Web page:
For now, however, Protestantism rules the roost. As mentioned above, it is still the largest religious tradition in the U.S., claiming the allegiance of 42 percent of our countrymen. American Protestantism projects a placid face, immovable atop its City on a Hill. But a look beneath the surface reveals chaos at its core. “Though overall Protestant figures remain relatively steady,” Burge writes, “there is a tremendous amount of turbulence inside Protestantism.” According to the CCES, of all Protestants who stayed Protestant, 16 percent jumped to a different denomination. Add that to the 9.1 percent who abandoned Protestantism altogether, and approximately 25 percent of Protestants had a different affiliation in 2014 than in 2010. That’s an astounding amount of instability!

This inner turmoil reflects what you might call a mini-revolution among the heirs of the Reformation. “Brand loyalty” is largely a thing of the past. There is a plethora of Protestant denominations — and sub-denominations and spin-off denominations and the like — from which to sample and select. But the second largest of them all is “nondenominationalism” (18.2 percent of all Protestants; Baptists hold the top spot, claiming 22.9 percent). As Burge reports, “More Protestants identify as nondenominational — a relatively recent phenomenon in church history — than Methodists (14.8%) or Lutherans (11.8%). No other Protestant denomination makes up more than 7 percent of the overall Protestant tradition.”

If the old brands are losing their luster, nondenominationalism commands even less loyalty. In fact, nondenominational Protestantism is markedly more volatile than any of the old standbys: nondenoms are more likely than any other type of Protestant to transfer. Around 24 percent of those who claimed this affiliation in 2010 had bailed out by 2014 — double the rate of Baptists and Methodists, and almost three times the rate of Lutherans and Episcopalians.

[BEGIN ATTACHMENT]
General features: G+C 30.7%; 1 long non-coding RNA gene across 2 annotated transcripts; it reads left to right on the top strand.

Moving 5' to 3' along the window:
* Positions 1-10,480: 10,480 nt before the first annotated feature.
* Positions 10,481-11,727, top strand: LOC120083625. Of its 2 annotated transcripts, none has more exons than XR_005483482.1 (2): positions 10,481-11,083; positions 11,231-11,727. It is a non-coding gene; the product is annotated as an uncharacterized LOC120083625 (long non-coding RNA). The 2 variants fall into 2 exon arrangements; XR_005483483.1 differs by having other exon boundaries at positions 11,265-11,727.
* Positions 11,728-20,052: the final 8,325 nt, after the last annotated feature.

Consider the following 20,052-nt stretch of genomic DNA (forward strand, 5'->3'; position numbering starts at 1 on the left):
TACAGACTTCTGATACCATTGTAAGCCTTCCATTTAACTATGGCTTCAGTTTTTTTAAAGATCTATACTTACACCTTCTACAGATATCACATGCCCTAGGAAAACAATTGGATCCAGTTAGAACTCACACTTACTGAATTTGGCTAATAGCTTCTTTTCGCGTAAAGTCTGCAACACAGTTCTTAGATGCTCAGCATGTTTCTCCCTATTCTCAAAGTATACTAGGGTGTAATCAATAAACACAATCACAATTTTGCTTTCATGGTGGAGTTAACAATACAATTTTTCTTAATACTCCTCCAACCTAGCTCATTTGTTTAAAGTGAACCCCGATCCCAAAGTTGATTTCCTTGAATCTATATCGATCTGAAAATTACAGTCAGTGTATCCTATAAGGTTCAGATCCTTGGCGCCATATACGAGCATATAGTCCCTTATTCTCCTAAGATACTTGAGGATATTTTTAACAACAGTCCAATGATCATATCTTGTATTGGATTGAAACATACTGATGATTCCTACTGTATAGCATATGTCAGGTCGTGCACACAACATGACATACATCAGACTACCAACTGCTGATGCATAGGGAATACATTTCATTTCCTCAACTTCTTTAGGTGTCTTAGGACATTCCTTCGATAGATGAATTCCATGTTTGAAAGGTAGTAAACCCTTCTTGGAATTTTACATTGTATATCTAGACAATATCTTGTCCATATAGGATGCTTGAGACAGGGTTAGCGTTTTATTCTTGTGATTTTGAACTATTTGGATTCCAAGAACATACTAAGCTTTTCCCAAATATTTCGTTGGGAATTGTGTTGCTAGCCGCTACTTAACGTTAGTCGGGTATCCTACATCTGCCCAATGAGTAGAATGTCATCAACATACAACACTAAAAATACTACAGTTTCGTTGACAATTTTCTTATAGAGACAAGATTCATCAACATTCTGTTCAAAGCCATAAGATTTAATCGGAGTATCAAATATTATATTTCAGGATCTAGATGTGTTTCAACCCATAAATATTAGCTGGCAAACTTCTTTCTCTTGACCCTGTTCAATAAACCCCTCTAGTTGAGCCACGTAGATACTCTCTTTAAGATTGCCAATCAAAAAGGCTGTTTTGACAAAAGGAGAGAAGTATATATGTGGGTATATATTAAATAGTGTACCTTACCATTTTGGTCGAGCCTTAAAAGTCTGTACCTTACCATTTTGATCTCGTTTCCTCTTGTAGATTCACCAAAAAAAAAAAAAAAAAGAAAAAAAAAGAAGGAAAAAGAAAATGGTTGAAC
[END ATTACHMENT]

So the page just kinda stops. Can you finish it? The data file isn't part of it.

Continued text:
Why the discrepancy? “The best explanation for this pattern,” Burge writes, is that nondenoms “seem to know that they are Protestants” but are not “knowledgeable about what type of Protestantism” they profess. Baptist? Methodist? Lutheran? Episcopalian? Those distinctions carry less and less import to today’s Protestants, more and more of whom are selecting “none of the above.” Many of these Protestants probably couldn’t tell you what distinguishes, say, the Thirty-Nine Articles from the Augsburg Confession. We’d venture to guess that they don’t care either. “Organized religion” simply isn’t their thing. Nondenoms are probably more inclined to say they just believe in Jesus. These are the people for whom “faith” is important but who have no use for “religion.” They are a large part of the reason why the video for Jefferson Bethke’s 2012 spoken-word poem “Why I Hate Religion, But Love Jesus” went viral on YouTube and has since been viewed over 33 million times. If all you need is Jesus, there is really no need for human mediators of any kind. Thus, it’s not that far of a stroll from “none of the above” Protestantism to “nothing at all” where religion is concerned.

Therein lies the great challenge for the Catholic Church, the most organized of all Christian traditions. How can a hierarchical, rules-laden institution appeal to folks for whom organization itself is anathema?

Bl. Pope Paul VI once said, “Wanting to live with Jesus without the Church, following Jesus outside of the Church, loving Jesus without the Church is an absurd dichotomy.” Catholics know this, which helps explain why their numbers are relatively stable. Even fallen-away Catholics must retain an innate sense that this is true, which could account, at least in part, for their reluctance to join another religious tradition after abandoning the Church. There just ain’t no in between; it’s all or nothing at all.

Yesterday’s army of Catholic apologists performed an admirable, indispensable service in rising up to answer Protestant objections to Catholic beliefs and practices. But this will soon be nothing more than a nifty intellectual exercise if Downey is correct that the “nones” will overtake the Protestant majority within a generation. The question instead is: How do Catholics present the faith as distinct from Protestantism to the growing number of commitment-averse Christians for whom intra-Protestant distinctions are largely irrelevant?